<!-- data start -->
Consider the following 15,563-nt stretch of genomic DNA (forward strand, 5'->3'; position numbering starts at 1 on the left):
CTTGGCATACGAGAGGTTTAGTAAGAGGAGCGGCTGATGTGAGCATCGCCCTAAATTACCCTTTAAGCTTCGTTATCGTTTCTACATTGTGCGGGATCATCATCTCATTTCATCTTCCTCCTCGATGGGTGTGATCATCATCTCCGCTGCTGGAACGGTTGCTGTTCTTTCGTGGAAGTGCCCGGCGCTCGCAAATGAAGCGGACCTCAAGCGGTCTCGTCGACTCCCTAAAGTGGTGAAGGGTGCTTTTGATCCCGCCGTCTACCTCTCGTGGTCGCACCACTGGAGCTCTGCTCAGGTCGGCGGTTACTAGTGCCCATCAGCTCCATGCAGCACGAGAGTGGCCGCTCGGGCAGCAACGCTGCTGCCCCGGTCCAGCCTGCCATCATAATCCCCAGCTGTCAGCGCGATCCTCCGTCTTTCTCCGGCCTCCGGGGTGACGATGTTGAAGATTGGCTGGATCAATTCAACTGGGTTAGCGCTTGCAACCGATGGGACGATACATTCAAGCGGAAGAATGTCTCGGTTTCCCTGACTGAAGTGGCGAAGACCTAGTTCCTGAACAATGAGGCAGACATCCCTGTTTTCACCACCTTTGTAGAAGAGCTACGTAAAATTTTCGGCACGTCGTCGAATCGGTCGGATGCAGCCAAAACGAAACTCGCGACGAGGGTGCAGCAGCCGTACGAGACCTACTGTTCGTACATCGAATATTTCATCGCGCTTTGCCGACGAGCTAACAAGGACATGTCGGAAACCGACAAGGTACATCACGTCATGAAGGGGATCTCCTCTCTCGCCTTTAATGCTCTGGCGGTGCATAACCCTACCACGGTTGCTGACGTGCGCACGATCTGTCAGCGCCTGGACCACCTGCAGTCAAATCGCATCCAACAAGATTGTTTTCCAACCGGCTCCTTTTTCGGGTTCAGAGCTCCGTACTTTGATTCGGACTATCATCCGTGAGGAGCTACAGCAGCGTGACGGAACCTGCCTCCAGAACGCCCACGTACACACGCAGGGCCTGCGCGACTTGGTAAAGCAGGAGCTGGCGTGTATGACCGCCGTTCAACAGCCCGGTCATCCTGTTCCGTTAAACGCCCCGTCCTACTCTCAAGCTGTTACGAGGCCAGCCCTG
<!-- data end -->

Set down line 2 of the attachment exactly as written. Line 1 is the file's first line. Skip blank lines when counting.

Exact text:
CTTGGCATACGAGAGGTTTAGTAAGAGGAGCGGCTGATGTGAGCATCGCCCTAAATTACCCTTTAAGCTTCGTTATCGTTTCTACATTGTGCGGGATCATCATCTCATTTCATCTTCCTCCTCGATGGGTGTGATCATCATCTCCGCTGCTGGAACGGTTGCTGTTCTTTCGTGGAAGTGCCCGGCGCTCGCAAATGAAGCGGACCTCAAGCGGTCTCGTCGACTCCCTAAAGTGGTGAAGGGTGCTTTTGATCCCGCCGTCTACCTCTCGTGGTCGCACCACTGGAGCTCTGCTCAGGTCGGCGGTTACTAGTGCCCATCAGCTCCATGCAGCACGAGAGTGGCCGCTCGGGCAGCAACGCTGCTGCCCCGGTCCAGCCTGCCATCATAATCCCCAGCTGTCAGCGCGATCCTCCGTCTTTCTCCGGCCTCCGGGGTGACGATGTTGAAGATTGGCTGGATCAATTCAACTGGGTTAGCGCTTGCAACCGATGGGACGATACATTCAAGCGGAAGAATGTCTCGGTTTCCCTGACTGAAGTGGCGAAGACCTAGTTCCTGAACAATGAGGCAGACATCCCTGTTTTCACCACCTTTGTAGAAGAGCTACGTAAAATTTTCGGCACGTCGTCGAATCGGTCGGATGCAGCCAAAACGAAACTCGCGACGAGGGTGCAGCAGCCGTACGAGACCTACTGTTCGTACATCGAATATTTCATCGCGCTTTGCCGACGAGCTAACAAGGACATGTCGGAAACCGACAAGGTACATCACGTCATGAAGGGGATCTCCTCTCTCGCCTTTAATGCTCTGGCGGTGCATAACCCTACCACGGTTGCTGACGTGCGCACGATCTGTCAGCGCCTGGACCACCTGCAGTCAAATCGCATCCAACAAGATTGTTTTCCAACCGGCTCCTTTTTCGGGTTCAGAGCTCCGTACTTTGATTCGGACTATCATCCGTGAGGAGCTACAGCAGCGTGACGGAACCTGCCTCCAGAACGCCCACGTACACACGCAGGGCCTGCGCGACTTGGTAAAGCAGGAGCTGGCGTGTATGACCGCCGTTCAACAGCCCGGTCATCCTGTTCCGTTAAACGCCCCGTCCTACTCTCAAGCTGTTACGAGGCCAGCCCTG